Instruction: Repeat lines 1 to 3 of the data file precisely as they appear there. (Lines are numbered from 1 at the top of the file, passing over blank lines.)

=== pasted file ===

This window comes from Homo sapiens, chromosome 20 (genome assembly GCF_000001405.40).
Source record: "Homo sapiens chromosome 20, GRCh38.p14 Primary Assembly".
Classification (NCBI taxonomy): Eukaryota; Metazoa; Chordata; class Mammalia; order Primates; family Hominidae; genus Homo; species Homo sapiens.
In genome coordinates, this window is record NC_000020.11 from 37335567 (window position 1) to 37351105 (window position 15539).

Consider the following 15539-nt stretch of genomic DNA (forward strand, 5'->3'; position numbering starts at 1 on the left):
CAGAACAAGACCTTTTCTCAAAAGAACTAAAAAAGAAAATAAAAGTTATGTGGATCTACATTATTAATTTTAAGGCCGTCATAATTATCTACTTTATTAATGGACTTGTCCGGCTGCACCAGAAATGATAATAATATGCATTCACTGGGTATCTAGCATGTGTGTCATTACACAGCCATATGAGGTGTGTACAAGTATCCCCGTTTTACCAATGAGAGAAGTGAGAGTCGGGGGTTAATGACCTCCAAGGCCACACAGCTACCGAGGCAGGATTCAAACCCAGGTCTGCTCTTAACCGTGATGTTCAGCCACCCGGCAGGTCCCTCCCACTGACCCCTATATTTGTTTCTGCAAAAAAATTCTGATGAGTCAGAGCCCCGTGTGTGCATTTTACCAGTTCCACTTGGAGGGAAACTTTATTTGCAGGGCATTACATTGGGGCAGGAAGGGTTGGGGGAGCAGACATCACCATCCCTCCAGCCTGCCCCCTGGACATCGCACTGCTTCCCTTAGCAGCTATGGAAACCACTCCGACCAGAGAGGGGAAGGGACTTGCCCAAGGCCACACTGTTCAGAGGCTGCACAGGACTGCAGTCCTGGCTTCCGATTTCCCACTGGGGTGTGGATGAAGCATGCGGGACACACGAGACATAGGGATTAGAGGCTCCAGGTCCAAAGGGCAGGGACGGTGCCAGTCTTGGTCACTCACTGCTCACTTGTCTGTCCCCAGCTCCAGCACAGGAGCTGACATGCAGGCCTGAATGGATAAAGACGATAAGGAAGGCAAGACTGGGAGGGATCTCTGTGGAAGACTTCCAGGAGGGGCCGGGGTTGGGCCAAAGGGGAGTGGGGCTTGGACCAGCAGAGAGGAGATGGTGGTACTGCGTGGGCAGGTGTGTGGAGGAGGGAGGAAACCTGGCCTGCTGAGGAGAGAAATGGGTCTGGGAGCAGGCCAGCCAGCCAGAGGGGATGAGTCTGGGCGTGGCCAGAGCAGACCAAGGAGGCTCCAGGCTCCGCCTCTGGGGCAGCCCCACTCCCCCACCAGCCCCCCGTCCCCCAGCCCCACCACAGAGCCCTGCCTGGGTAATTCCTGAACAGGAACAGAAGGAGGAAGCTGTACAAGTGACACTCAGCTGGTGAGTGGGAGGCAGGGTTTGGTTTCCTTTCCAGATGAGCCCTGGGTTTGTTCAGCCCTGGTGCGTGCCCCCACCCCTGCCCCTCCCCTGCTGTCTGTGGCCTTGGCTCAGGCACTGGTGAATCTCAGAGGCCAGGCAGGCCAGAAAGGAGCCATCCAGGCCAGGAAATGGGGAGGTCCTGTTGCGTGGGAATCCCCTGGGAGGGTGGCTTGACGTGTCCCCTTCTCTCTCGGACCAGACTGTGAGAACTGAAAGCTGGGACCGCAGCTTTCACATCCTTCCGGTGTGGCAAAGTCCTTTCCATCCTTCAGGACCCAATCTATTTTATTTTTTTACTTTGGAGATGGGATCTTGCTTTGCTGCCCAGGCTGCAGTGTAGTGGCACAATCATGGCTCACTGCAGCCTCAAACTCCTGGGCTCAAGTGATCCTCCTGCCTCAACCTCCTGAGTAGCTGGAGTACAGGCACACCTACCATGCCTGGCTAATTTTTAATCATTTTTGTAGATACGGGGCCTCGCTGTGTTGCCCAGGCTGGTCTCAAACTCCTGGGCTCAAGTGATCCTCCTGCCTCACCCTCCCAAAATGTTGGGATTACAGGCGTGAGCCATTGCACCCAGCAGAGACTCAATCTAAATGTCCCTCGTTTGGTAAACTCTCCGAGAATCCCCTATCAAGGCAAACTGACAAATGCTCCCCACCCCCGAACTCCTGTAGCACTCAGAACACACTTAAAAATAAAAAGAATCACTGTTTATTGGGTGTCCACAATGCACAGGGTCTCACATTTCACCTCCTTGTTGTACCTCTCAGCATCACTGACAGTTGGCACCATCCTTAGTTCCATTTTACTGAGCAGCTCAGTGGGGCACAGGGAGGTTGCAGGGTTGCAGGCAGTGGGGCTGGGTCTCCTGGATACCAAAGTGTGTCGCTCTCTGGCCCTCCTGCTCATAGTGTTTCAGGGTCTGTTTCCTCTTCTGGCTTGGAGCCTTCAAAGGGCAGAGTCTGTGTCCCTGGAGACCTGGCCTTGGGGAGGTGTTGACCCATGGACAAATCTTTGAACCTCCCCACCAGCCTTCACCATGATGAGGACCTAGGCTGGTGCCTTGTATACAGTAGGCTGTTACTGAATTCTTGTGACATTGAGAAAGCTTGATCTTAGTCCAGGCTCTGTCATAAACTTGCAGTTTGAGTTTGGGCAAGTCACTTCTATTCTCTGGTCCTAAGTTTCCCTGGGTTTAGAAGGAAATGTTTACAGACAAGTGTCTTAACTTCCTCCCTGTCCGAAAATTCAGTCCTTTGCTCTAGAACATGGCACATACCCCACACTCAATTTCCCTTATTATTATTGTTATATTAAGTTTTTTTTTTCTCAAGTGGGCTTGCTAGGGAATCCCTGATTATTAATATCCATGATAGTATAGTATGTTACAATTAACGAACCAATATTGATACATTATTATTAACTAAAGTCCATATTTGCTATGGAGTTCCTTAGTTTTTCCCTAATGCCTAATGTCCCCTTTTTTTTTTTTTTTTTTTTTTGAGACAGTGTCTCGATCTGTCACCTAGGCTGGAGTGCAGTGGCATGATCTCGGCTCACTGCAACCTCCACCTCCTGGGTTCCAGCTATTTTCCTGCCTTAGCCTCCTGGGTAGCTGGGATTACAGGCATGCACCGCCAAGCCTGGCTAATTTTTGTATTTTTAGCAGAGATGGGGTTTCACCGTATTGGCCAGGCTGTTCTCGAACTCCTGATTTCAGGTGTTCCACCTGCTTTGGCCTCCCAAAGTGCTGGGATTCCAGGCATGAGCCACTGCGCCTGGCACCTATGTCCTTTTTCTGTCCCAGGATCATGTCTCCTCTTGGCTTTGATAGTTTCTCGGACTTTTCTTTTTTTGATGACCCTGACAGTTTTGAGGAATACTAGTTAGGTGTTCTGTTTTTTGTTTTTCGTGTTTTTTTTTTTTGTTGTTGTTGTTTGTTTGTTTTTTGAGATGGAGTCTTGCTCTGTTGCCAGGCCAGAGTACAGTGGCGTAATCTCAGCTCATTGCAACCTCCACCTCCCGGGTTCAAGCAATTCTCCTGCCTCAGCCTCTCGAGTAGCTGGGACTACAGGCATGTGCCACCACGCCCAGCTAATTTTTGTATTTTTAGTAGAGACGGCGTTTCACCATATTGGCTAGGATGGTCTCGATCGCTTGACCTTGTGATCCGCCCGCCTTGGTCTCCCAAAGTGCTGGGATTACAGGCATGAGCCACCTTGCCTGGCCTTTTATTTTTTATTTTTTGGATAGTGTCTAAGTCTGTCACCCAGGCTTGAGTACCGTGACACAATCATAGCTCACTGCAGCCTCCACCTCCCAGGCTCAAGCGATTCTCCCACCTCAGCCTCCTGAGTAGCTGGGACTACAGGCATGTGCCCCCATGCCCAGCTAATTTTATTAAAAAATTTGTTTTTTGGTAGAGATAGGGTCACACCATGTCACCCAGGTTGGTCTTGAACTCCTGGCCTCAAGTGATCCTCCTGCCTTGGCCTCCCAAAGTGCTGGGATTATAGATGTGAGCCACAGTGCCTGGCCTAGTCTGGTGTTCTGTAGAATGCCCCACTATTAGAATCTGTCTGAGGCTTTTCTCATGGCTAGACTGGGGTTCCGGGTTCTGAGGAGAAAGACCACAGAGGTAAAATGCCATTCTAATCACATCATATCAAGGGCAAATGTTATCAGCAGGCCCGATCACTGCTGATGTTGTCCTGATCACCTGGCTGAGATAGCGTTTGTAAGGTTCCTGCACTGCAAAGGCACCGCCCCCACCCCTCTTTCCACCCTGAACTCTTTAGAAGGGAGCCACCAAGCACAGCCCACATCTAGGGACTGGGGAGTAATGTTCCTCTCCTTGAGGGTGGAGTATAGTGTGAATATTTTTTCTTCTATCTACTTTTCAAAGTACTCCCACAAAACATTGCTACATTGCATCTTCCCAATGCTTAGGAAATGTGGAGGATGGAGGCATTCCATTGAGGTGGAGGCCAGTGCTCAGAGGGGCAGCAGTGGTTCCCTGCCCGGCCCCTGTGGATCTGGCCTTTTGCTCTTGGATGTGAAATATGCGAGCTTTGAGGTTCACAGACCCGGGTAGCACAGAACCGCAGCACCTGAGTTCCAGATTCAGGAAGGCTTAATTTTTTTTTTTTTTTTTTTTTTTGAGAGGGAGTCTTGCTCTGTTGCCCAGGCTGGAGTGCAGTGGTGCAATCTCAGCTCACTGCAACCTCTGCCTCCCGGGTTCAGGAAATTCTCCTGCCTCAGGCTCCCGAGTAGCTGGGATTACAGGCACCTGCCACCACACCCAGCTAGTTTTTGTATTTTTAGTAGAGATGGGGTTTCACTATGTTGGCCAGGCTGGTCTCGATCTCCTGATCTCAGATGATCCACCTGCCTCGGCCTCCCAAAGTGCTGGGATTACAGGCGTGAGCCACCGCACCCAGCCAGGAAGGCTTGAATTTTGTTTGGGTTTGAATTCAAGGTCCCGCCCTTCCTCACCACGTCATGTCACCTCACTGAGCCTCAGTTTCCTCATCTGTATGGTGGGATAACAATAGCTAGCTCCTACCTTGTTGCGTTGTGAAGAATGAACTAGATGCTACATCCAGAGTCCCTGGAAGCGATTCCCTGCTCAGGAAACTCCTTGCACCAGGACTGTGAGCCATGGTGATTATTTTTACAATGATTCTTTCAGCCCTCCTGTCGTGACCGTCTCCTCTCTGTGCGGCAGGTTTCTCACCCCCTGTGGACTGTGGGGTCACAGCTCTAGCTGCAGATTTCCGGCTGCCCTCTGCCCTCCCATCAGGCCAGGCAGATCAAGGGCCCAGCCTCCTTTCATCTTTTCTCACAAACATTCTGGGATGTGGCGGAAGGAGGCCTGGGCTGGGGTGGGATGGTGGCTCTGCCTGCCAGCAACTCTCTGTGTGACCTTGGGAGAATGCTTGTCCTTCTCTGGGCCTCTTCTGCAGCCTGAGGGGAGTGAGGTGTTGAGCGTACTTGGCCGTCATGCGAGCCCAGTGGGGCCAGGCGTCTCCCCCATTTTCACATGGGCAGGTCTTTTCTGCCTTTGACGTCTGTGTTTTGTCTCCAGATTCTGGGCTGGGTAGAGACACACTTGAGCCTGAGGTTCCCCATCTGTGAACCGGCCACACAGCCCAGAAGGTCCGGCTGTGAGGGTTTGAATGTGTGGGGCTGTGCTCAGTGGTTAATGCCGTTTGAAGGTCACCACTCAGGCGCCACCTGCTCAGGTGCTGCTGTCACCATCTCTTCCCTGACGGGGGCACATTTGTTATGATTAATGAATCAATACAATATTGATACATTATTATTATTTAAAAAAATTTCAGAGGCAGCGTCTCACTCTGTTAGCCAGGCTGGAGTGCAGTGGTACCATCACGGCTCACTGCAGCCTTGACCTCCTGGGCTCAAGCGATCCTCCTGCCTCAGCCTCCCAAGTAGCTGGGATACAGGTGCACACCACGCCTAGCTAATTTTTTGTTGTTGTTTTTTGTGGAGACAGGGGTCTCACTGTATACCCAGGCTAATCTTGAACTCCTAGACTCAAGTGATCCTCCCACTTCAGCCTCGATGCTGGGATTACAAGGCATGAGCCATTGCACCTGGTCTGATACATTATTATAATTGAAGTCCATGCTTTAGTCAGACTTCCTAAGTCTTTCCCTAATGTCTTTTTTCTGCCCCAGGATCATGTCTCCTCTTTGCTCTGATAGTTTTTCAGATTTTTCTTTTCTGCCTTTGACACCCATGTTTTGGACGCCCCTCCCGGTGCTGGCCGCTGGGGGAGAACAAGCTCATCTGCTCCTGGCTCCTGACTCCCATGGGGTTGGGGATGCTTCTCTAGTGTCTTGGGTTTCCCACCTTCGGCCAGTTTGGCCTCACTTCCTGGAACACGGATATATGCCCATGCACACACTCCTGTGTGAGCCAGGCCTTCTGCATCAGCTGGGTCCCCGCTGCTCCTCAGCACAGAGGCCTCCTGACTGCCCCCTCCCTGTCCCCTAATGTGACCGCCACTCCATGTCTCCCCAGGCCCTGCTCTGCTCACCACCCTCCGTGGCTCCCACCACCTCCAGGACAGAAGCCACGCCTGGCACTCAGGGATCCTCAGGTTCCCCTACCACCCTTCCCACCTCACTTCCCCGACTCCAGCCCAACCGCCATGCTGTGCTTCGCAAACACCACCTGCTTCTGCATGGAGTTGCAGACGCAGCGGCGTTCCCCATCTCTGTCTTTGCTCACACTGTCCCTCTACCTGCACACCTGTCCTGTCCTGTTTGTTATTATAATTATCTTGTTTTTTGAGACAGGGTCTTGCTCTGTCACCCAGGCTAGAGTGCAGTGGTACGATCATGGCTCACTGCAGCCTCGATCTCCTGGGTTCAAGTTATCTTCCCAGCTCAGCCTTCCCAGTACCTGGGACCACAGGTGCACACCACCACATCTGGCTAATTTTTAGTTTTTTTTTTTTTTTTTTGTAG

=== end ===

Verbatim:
This window comes from Homo sapiens, chromosome 20 (genome assembly GCF_000001405.40).
Source record: "Homo sapiens chromosome 20, GRCh38.p14 Primary Assembly".
Classification (NCBI taxonomy): Eukaryota; Metazoa; Chordata; class Mammalia; order Primates; family Hominidae; genus Homo; species Homo sapiens.